I’m often asked, “When you cut the hook off the swim jig, does it impact the action of the jig?” The answer is, “No. It doesn’t.” The swim jig runs just as it did when the barbed hook was on it.
So, instead of leaving, I stayed in the northern half of the lake all day long and felt confident that I could catch the bass that would enable me to place well in the tournament. Confidence plays a major role in any day of fishing that you may have, so I decided that my first guess (to fish the northern end of Sam Rayburn Reservoir) was the section of the lake where I should be able to catch the most bass. The swim bait seemed to be catching those bass. When I went to bed after the first practice day, I was feeling pretty good about where I should fish, how I should fish, and what lure I should use. By doing the research that I did before the tournament and coming up with a game plan that I thought I could do well with, I learned that my first guess about where and how to fish appeared to be the best idea.
What Was DeFoe’s Game Plan to Win the Tournament Based on Two Days of Practice?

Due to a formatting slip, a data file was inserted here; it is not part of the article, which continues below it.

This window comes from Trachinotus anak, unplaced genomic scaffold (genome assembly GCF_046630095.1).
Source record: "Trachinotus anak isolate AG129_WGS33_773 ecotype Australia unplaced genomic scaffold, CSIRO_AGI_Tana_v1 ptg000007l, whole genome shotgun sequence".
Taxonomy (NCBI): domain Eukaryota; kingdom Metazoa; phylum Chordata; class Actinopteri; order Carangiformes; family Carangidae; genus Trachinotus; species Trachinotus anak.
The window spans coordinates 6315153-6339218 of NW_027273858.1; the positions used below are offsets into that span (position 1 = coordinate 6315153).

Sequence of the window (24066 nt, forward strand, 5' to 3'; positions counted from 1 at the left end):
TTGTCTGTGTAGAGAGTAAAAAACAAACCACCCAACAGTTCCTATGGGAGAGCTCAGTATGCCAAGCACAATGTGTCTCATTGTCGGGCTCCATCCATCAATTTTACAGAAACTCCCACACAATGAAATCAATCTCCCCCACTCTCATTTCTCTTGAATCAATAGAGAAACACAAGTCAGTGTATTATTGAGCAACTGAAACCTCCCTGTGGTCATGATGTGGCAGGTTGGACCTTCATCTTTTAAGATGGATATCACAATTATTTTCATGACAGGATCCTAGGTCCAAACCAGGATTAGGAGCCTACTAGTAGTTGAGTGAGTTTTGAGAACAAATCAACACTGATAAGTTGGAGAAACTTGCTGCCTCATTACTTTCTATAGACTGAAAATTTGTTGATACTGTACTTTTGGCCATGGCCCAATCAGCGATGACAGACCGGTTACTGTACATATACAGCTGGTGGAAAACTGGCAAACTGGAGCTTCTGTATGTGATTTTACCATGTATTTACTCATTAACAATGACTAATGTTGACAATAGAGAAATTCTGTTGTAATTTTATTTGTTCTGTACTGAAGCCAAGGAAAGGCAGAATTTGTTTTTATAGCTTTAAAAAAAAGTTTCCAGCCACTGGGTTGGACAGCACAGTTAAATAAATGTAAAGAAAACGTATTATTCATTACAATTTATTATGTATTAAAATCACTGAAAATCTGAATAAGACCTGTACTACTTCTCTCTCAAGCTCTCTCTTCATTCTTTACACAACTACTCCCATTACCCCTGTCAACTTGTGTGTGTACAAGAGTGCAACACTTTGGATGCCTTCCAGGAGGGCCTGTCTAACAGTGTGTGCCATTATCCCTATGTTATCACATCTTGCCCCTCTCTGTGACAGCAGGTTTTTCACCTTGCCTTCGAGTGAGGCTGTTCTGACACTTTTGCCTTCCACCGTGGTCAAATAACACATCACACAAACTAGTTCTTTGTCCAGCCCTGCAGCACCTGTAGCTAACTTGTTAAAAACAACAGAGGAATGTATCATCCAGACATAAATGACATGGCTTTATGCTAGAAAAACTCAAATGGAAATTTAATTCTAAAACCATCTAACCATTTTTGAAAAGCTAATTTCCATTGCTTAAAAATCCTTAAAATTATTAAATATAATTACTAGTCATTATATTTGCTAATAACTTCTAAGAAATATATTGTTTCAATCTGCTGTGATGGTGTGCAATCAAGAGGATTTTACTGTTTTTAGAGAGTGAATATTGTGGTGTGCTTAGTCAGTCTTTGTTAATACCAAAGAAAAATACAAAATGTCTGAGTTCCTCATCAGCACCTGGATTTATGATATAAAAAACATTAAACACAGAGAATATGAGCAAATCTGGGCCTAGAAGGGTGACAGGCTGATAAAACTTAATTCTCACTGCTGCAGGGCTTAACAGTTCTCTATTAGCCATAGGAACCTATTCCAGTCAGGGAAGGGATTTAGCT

On the second day of practice, I followed my game plan to fish the southern end of the lake to see what I could catch there. Then, I could compare the results that I had from the two sections of the lake and know where I needed to fish, how I needed to fish, and what areas and lures would give me the best chance to win. I stayed in the south end of the lake all day. I caught some small bass, but I didn’t catch any big bass. I only caught one bass that would weigh 2 pounds or more.
After that second day of fishing Sam Rayburn in its southern end, I felt much more confident about fishing the northern part of the lake on the first day of the tournament. In this event, fishermen could put in on any part of the lake they wanted to fish. While I was fishing the south end of the lake, I saw many more contestants there. I thought I might be the only angler putting in at the northern end of the lake. I thought if my pattern held, and the bass did what they did on the first day of practice, I wouldn’t have any other competitors and few, if any, spectators following me where I was fishing. That night, before the third day, I was thinking about where I would start fishing on the first day of competition. I had found one little school of bass that I was able to catch with a crankbait, so I decided to start there. I knew I would catch a lot of short fish, but I also realized that every now and then off that point I occasionally could catch a 2-plus pound bass. My plan was to try to catch as many bass as I could off that one little spot with the crankbait, and then when the fish stopped biting, I’d go to the place where I had so many bites with the swim jig on the northern end.